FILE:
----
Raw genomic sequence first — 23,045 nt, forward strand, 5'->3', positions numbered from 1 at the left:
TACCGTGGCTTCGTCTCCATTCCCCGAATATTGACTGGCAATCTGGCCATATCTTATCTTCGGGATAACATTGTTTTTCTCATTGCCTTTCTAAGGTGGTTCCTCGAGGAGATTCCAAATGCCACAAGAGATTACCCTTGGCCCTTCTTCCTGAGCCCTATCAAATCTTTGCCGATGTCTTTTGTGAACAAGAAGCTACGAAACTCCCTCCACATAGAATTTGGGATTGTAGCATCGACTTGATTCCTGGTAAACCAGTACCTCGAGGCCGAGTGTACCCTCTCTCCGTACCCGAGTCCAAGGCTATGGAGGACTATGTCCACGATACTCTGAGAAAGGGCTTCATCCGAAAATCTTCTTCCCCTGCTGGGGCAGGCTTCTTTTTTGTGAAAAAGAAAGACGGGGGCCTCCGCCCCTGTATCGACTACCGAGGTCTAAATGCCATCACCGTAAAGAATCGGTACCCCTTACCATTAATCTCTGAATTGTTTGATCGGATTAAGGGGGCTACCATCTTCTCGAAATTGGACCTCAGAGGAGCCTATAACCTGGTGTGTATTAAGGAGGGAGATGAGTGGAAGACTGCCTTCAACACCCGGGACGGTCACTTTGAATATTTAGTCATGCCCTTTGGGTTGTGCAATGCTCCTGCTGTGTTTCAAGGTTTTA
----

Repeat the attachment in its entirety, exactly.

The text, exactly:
Raw genomic sequence first — 23,045 nt, forward strand, 5'->3', positions numbered from 1 at the left:
TACCGTGGCTTCGTCTCCATTCCCCGAATATTGACTGGCAATCTGGCCATATCTTATCTTCGGGATAACATTGTTTTTCTCATTGCCTTTCTAAGGTGGTTCCTCGAGGAGATTCCAAATGCCACAAGAGATTACCCTTGGCCCTTCTTCCTGAGCCCTATCAAATCTTTGCCGATGTCTTTTGTGAACAAGAAGCTACGAAACTCCCTCCACATAGAATTTGGGATTGTAGCATCGACTTGATTCCTGGTAAACCAGTACCTCGAGGCCGAGTGTACCCTCTCTCCGTACCCGAGTCCAAGGCTATGGAGGACTATGTCCACGATACTCTGAGAAAGGGCTTCATCCGAAAATCTTCTTCCCCTGCTGGGGCAGGCTTCTTTTTTGTGAAAAAGAAAGACGGGGGCCTCCGCCCCTGTATCGACTACCGAGGTCTAAATGCCATCACCGTAAAGAATCGGTACCCCTTACCATTAATCTCTGAATTGTTTGATCGGATTAAGGGGGCTACCATCTTCTCGAAATTGGACCTCAGAGGAGCCTATAACCTGGTGTGTATTAAGGAGGGAGATGAGTGGAAGACTGCCTTCAACACCCGGGACGGTCACTTTGAATATTTAGTCATGCCCTTTGGGTTGTGCAATGCTCCTGCTGTGTTTCAAGGTTTTA